With such a fast paced industry, it is sometimes hard to keep up with the most current trends in the industry. We asked a selection of the speakers here at the conference what they saw as the emerging trends in the industry; here is what they had to say.
Laurens Sierkstra, Thermo Fisher Scientific.
So, the biggest trends really are at all of the molecules so the bio therapeutics people are making are becoming a little more complicated than the standard monoclonal or standard single proteins which have been out there. So you see that as a trend towards things like gene therapy cell therapy antibody-drug conjugates people playing around with FC fusions and that sort of things. So right now, those changes are really there and happening in the field currently. Which again all need for some sort of manufacturing purification and downstream.
Parrish Galliher, GE Healthcare
Well this year and I think we have a number of trends in play. Certainly the trend towards single use technology with all the offerings that provides in terms of increased speed, agility, flexibility, reduced costs –that trend continues to strengthen around the industry and around the globe. And we predict going forward that because of those improvements, and those advantages that sings technology will continue to grow and penetrating the industry further in the future. We don’t think it’s a panacea for all manufacturing requirements, and applications but certainly it’s single-use continues to strengthen as a tool in our in our toolbox for manufacturing about pharmaceuticals.
Another trend that we see in this year strengthening is the interest in the evaluation of continuous manufacturing. As you know continuous manufacturing is not new to the industry and has been around since the beginning in various forms, and the number of drugs that are made continuously today and have been made that way for a number of years or decades in some cases. But with the advances of single-use technology making processes simpler, the complexity of continuous manufacturing is in fact reduced through the advent of single-use systems. And so installing and running continuously is easier and faster in single use technology, and that’s why we think that there is more attention being paid to continuous processing in these recent years.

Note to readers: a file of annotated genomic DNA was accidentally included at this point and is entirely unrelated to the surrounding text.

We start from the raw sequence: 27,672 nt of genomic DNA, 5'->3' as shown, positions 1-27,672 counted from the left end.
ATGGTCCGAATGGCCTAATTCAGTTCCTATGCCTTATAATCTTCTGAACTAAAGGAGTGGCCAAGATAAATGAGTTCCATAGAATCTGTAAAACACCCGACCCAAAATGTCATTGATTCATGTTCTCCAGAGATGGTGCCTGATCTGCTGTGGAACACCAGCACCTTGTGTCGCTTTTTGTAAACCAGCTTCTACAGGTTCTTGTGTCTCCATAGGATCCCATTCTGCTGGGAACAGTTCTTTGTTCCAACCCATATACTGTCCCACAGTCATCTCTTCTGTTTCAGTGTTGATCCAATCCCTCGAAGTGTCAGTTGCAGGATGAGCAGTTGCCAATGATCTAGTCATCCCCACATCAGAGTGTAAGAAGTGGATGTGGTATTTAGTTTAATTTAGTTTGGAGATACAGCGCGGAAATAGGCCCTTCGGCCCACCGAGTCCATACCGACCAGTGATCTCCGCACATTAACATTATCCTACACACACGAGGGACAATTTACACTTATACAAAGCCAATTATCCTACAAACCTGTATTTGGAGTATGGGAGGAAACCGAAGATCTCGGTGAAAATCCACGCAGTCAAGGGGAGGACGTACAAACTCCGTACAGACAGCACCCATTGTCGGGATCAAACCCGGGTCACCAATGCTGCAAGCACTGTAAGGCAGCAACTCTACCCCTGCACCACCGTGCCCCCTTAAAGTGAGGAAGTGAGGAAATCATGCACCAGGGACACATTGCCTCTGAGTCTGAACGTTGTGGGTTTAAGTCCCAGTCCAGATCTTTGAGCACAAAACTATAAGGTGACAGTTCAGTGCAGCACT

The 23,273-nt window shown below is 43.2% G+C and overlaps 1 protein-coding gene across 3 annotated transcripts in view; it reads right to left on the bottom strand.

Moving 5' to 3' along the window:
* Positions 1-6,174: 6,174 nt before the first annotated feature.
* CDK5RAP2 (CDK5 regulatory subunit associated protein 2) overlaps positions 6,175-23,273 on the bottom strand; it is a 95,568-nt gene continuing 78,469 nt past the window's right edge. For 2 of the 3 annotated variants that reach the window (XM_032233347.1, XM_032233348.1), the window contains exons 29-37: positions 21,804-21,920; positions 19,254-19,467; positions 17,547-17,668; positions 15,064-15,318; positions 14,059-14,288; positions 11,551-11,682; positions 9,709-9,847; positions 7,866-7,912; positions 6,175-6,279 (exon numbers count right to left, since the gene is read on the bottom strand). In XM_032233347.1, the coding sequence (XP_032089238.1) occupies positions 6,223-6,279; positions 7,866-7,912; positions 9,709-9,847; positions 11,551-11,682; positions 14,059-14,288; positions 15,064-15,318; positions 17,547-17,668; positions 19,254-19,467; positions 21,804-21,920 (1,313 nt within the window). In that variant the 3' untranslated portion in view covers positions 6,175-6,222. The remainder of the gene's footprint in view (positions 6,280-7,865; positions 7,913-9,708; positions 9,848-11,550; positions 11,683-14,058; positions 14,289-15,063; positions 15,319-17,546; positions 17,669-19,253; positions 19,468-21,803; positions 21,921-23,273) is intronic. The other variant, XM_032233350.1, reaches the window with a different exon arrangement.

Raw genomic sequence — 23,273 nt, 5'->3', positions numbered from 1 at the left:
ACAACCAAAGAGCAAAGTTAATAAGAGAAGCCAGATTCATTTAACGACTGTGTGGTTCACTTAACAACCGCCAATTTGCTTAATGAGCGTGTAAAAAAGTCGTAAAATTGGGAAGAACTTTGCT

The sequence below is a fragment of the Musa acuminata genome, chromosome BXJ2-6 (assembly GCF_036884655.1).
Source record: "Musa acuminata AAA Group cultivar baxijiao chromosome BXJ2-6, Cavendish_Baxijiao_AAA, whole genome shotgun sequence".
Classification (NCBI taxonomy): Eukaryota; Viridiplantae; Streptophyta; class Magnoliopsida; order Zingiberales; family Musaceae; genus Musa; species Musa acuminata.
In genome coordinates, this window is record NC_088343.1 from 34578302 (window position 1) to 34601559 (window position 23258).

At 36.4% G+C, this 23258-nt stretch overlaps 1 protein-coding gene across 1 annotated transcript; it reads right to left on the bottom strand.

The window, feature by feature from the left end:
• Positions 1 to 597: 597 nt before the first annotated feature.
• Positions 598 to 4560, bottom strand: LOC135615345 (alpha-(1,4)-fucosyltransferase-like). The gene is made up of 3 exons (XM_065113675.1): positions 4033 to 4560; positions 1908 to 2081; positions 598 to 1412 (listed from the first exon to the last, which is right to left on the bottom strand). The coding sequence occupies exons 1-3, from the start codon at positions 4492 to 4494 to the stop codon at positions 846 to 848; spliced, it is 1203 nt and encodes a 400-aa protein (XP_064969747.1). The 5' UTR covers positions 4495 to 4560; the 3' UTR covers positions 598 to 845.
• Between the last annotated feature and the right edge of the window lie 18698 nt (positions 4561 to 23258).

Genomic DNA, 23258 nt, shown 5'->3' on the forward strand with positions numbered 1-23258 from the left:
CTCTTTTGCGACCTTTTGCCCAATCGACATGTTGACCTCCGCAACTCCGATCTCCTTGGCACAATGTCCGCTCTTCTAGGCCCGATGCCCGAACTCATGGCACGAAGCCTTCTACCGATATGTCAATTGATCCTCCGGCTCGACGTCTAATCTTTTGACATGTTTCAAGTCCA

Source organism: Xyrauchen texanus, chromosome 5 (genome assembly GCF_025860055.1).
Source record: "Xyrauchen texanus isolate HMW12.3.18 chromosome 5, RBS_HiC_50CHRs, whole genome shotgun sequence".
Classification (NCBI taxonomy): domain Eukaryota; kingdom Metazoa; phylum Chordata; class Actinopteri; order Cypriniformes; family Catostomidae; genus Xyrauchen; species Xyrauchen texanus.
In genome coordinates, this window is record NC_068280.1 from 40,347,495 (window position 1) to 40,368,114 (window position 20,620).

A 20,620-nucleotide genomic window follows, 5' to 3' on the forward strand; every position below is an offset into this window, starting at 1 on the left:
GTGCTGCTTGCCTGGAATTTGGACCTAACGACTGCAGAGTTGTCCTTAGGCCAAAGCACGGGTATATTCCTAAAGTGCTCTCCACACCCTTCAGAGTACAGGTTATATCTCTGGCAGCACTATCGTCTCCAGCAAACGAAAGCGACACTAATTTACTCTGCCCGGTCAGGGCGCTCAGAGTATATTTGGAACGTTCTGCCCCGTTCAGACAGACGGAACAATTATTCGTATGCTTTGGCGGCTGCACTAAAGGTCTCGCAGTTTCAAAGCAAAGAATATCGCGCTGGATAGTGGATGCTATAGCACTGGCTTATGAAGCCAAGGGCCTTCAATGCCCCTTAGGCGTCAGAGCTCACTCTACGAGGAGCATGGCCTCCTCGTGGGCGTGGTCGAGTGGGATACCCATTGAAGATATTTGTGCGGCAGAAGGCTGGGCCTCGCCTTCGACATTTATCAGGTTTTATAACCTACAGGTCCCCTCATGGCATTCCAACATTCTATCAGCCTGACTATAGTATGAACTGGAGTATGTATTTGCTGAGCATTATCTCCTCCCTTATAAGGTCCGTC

Going forward, the jury is out on whether continuous processing will dominate, or begin to take more of a role in the manufacture of drugs going forward market forces will determine that. Trends that are driving continuous manufacturing include not just the ease of single-use technology but the pursuit of smaller systems, more consistent manufacturing quality, the avoidance of having a scale up. So scaling out versus scaling up in those sorts of advantages. So in in in this in this particular trend the jury’s out as to whether or not continuous bioprocessing will be used for anything for any drugs that are really not unstable and in the reactors. Historically it’s been used for products that are not stable in the bioreactor.
Going forward the question is “will continuous manufacturing be chosen for drugs that are stable in the reactor? And which can be produced more efficiently via continuous processing?” So that question stands out there and we’ll see how it rolls out of the next five years but as I said it’s been around a long time I’ve been around 40 years and by processing and I’ve seen continuous processing come and go three decades in a row and this is now the fourth decade will be interesting to see whether or not continuous by processing grows or passes.
Todd Przybycien, Professor Biomedical & Chemical Engineering Carnegie Mellon University
I work primarily in downstream processing and this actually is a really exciting time in downstream processing because we’re seeing a lot of possibility for innovation. I think the door was kind of opened a bit with the single use technologies that have come on board, and that has allowed folks to think a little bit more broadly about the kinds of operations they might introduce and downstream processing from non-chromatographic, or so-called alternative separation processes –Something that’s near and dear to my heart. And also continuous mode of operation it’s very exciting.
Daniel Galbraith, Sartorious Stedim BioOutsource Limited
So the biggest trends that we have are to try and tie together different types of analytical methods. So you might have a chemistry method like my spec and biology method like a cell-based assay and to try and understand how those two are really coming together with the analytics so we can explain one feature using another and we call that orthogonal methods.